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« Reply #16 on: January 25, 2019, 05:39:16 am »

With leaders of both parties being pro brexit (At this point) you would think the Liberal Dems would poll much better

Because The Very Clever and Serious People running the party (Clegg and the Orange Bookers) decided to nuke the party's previous voter coalition from orbit in the belief that they could turn themselves into FDP 2.0, which was - and is - a recipe for oblivion under FPTP. It's symbolic that the two party leaders who painstakingly resurrected the Lib Dems have both passed away in the last couple of years.

Huh the Lib Dems never had a coherent voter coalition in the first place, they were the 'not Tory, not Labour, all things to all people' party so unsurprisingly when they actually had to govern they completely imploded. Look at some of the constituencies they held e.g. Burnley, Sutton and Cheam, Hornsey and Wood Green, Torbay. There is virtually no ideological overlap between these places whatsoever. If they had gone into coalition with Labour they would have collapsed just as badly, if not worse (seen as most of their constituencies were in centre-right areas) there is no way the rural voters in the southwest or the bourgeoisie of Southwest London would have put up with the LDs supporting a left wing government.
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jaichind
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« Reply #17 on: January 26, 2019, 10:27:13 am »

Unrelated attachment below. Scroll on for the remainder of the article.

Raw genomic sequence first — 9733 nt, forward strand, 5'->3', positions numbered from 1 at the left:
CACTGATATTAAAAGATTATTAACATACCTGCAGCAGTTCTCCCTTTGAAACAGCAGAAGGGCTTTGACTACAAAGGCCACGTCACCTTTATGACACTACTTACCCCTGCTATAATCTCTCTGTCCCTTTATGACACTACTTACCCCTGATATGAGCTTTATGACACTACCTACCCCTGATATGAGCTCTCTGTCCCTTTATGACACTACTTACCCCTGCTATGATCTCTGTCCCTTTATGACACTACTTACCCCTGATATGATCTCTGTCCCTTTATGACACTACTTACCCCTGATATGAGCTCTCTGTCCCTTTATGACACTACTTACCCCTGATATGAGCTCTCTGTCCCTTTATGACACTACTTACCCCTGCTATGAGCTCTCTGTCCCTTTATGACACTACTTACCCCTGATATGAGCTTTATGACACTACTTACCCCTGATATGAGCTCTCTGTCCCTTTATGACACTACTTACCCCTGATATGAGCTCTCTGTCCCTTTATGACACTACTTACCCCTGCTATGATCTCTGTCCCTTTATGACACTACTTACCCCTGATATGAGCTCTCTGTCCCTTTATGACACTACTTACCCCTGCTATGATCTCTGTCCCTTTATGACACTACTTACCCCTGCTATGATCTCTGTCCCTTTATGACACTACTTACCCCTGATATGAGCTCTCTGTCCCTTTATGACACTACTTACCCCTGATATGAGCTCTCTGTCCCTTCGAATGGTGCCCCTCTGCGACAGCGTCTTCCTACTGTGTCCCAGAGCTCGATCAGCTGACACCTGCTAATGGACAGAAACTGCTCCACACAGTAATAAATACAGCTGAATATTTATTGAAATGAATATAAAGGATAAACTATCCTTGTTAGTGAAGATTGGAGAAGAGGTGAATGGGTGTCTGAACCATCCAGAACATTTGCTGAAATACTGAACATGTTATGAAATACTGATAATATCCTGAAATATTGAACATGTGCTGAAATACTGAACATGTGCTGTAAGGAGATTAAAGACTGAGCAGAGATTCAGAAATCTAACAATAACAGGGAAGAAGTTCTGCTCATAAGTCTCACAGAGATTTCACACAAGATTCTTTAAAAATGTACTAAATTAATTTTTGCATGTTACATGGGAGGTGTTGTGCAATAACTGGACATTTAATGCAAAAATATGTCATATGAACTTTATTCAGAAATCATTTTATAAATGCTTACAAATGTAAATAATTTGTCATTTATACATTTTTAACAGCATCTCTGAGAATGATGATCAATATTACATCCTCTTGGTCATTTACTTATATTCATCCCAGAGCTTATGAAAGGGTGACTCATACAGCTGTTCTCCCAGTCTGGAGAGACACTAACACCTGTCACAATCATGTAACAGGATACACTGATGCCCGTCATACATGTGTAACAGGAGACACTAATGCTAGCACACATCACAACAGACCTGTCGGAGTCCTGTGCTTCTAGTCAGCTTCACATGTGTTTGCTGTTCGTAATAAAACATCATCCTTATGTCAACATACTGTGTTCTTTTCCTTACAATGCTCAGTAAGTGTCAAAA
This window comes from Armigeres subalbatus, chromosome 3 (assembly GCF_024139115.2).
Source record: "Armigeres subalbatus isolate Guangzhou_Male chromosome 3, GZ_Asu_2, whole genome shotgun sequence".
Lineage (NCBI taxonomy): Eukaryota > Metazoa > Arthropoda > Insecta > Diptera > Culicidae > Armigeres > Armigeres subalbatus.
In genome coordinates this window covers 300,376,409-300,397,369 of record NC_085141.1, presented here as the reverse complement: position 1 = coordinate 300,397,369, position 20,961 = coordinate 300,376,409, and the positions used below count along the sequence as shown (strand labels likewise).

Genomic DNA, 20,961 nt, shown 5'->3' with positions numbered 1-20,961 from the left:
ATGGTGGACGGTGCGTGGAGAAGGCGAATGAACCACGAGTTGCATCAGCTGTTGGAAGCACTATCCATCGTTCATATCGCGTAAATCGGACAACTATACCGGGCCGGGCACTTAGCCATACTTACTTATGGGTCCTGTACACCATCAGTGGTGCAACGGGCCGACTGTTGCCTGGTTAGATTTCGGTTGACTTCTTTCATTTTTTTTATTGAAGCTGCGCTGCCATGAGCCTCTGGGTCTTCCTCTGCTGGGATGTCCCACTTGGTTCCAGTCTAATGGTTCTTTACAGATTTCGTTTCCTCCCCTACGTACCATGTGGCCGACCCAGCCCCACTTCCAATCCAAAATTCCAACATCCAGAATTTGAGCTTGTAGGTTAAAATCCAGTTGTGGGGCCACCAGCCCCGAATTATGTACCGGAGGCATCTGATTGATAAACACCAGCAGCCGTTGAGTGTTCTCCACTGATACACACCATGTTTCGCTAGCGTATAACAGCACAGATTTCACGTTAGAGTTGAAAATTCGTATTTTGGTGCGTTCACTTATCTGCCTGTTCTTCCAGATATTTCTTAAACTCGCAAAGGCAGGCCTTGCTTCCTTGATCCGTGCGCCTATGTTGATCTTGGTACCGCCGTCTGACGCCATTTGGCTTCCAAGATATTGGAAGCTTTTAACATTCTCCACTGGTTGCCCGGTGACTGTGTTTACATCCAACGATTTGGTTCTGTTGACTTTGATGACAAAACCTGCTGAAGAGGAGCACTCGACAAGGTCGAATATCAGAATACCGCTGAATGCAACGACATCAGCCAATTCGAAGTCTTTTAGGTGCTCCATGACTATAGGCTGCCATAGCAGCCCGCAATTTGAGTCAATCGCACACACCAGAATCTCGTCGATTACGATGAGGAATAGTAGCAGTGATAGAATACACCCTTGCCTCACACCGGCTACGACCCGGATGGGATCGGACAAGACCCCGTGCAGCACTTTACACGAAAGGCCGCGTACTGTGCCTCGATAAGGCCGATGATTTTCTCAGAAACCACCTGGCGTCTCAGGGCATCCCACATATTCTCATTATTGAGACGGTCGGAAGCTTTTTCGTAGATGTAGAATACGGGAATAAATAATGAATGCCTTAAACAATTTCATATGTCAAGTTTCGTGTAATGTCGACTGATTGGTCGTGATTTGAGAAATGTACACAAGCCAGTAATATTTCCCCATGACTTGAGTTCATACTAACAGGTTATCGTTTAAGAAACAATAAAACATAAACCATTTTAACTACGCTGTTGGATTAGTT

The UK is like America right now, it's very polarized over Brexit so as a result people aren't willing to vote for third parties right now. Plus, I think the type over voter who would want to vote LibDem still haven't forgiven the party for entering coaltion with the Tories.

Yes, but with Corbyn clearly Eurosceptic even if most of LAB are not, you would think that middle class liberal-progressive pro-Euro votes should migrate to LibDem in polling even if they might tactically vote LAB election day.
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« Reply #18 on: January 26, 2019, 12:28:09 pm »

The UK is like America right now, it's very polarized over Brexit so as a result people aren't willing to vote for third parties right now. Plus, I think the type over voter who would want to vote LibDem still haven't forgiven the party for entering coaltion with the Tories.

Yes, but with Corbyn clearly Eurosceptic even if most of LAB are not, you would think that middle class liberal-progressive pro-Euro votes should migrate to LibDem in polling even if they might tactically vote LAB election day.